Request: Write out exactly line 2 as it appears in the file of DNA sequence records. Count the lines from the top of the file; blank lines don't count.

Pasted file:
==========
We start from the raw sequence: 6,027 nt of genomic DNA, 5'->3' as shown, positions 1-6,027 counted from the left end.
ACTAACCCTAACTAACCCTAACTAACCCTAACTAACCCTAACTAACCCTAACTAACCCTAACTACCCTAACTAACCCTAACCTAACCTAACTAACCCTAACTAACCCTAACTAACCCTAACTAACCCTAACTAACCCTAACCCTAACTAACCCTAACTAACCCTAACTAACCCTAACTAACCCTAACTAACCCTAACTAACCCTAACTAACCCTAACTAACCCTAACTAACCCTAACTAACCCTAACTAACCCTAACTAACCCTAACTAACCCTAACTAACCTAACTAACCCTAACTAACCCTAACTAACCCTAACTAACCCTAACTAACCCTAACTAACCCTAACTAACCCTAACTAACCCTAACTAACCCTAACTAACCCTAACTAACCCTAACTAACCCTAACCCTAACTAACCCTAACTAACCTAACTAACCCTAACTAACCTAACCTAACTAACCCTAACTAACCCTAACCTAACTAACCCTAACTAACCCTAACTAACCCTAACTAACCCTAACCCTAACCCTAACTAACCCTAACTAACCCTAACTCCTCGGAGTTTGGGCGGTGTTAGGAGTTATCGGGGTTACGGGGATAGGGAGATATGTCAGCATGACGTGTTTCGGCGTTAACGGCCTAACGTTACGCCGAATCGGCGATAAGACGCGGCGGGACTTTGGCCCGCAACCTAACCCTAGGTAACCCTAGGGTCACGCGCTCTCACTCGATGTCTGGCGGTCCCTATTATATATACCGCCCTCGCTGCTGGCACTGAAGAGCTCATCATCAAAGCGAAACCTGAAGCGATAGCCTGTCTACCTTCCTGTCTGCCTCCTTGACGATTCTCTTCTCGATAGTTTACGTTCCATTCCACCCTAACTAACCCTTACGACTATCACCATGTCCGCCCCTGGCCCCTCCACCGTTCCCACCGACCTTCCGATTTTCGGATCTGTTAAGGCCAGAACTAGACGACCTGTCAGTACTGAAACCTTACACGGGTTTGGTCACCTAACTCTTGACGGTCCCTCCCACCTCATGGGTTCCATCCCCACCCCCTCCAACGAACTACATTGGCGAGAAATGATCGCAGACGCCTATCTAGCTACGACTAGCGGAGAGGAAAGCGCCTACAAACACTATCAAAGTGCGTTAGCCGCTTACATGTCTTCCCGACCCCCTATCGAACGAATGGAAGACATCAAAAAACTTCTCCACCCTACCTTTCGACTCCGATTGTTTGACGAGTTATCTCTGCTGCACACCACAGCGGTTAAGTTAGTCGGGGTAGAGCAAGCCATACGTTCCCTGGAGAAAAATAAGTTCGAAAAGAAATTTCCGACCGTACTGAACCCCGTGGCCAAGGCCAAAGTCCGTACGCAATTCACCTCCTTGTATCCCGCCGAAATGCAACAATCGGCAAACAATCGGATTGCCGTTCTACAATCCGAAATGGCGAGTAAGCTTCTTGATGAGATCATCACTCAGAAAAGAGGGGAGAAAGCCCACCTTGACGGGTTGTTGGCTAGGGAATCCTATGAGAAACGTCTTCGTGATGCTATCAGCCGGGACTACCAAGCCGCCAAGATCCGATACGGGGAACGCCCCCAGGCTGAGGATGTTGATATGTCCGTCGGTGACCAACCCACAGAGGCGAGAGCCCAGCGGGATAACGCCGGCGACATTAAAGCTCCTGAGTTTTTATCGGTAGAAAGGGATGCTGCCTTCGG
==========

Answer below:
ACTAACCCTAACTAACCCTAACTAACCCTAACTAACCCTAACTAACCCTAACTAACCCTAACTACCCTAACTAACCCTAACCTAACCTAACTAACCCTAACTAACCCTAACTAACCCTAACTAACCCTAACTAACCCTAACCCTAACTAACCCTAACTAACCCTAACTAACCCTAACTAACCCTAACTAACCCTAACTAACCCTAACTAACCCTAACTAACCCTAACTAACCCTAACTAACCCTAACTAACCCTAACTAACCCTAACTAACCCTAACTAACCTAACTAACCCTAACTAACCCTAACTAACCCTAACTAACCCTAACTAACCCTAACTAACCCTAACTAACCCTAACTAACCCTAACTAACCCTAACTAACCCTAACTAACCCTAACTAACCCTAACCCTAACTAACCCTAACTAACCTAACTAACCCTAACTAACCTAACCTAACTAACCCTAACTAACCCTAACCTAACTAACCCTAACTAACCCTAACTAACCCTAACTAACCCTAACCCTAACCCTAACTAACCCTAACTAACCCTAACTCCTCGGAGTTTGGGCGGTGTTAGGAGTTATCGGGGTTACGGGGATAGGGAGATATGTCAGCATGACGTGTTTCGGCGTTAACGGCCTAACGTTACGCCGAATCGGCGATAAGACGCGGCGGGACTTTGGCCCGCAACCTAACCCTAGGTAACCCTAGGGTCACGCGCTCTCACTCGATGTCTGGCGGTCCCTATTATATATACCGCCCTCGCTGCTGGCACTGAAGAGCTCATCATCAAAGCGAAACCTGAAGCGATAGCCTGTCTACCTTCCTGTCTGCCTCCTTGACGATTCTCTTCTCGATAGTTTACGTTCCATTCCACCCTAACTAACCCTTACGACTATCACCATGTCCGCCCCTGGCCCCTCCACCGTTCCCACCGACCTTCCGATTTTCGGATCTGTTAAGGCCAGAACTAGACGACCTGTCAGTACTGAAACCTTACACGGGTTTGGTCACCTAACTCTTGACGGTCCCTCCCACCTCATGGGTTCCATCCCCACCCCCTCCAACGAACTACATTGGCGAGAAATGATCGCAGACGCCTATCTAGCTACGACTAGCGGAGAGGAAAGCGCCTACAAACACTATCAAAGTGCGTTAGCCGCTTACATGTCTTCCCGACCCCCTATCGAACGAATGGAAGACATCAAAAAACTTCTCCACCCTACCTTTCGACTCCGATTGTTTGACGAGTTATCTCTGCTGCACACCACAGCGGTTAAGTTAGTCGGGGTAGAGCAAGCCATACGTTCCCTGGAGAAAAATAAGTTCGAAAAGAAATTTCCGACCGTACTGAACCCCGTGGCCAAGGCCAAAGTCCGTACGCAATTCACCTCCTTGTATCCCGCCGAAATGCAACAATCGGCAAACAATCGGATTGCCGTTCTACAATCCGAAATGGCGAGTAAGCTTCTTGATGAGATCATCACTCAGAAAAGAGGGGAGAAAGCCCACCTTGACGGGTTGTTGGCTAGGGAATCCTATGAGAAACGTCTTCGTGATGCTATCAGCCGGGACTACCAAGCCGCCAAGATCCGATACGGGGAACGCCCCCAGGCTGAGGATGTTGATATGTCCGTCGGTGACCAACCCACAGAGGCGAGAGCCCAGCGGGATAACGCCGGCGACATTAAAGCTCCTGAGTTTTTATCGGTAGAAAGGGATGCTGCCTTCGG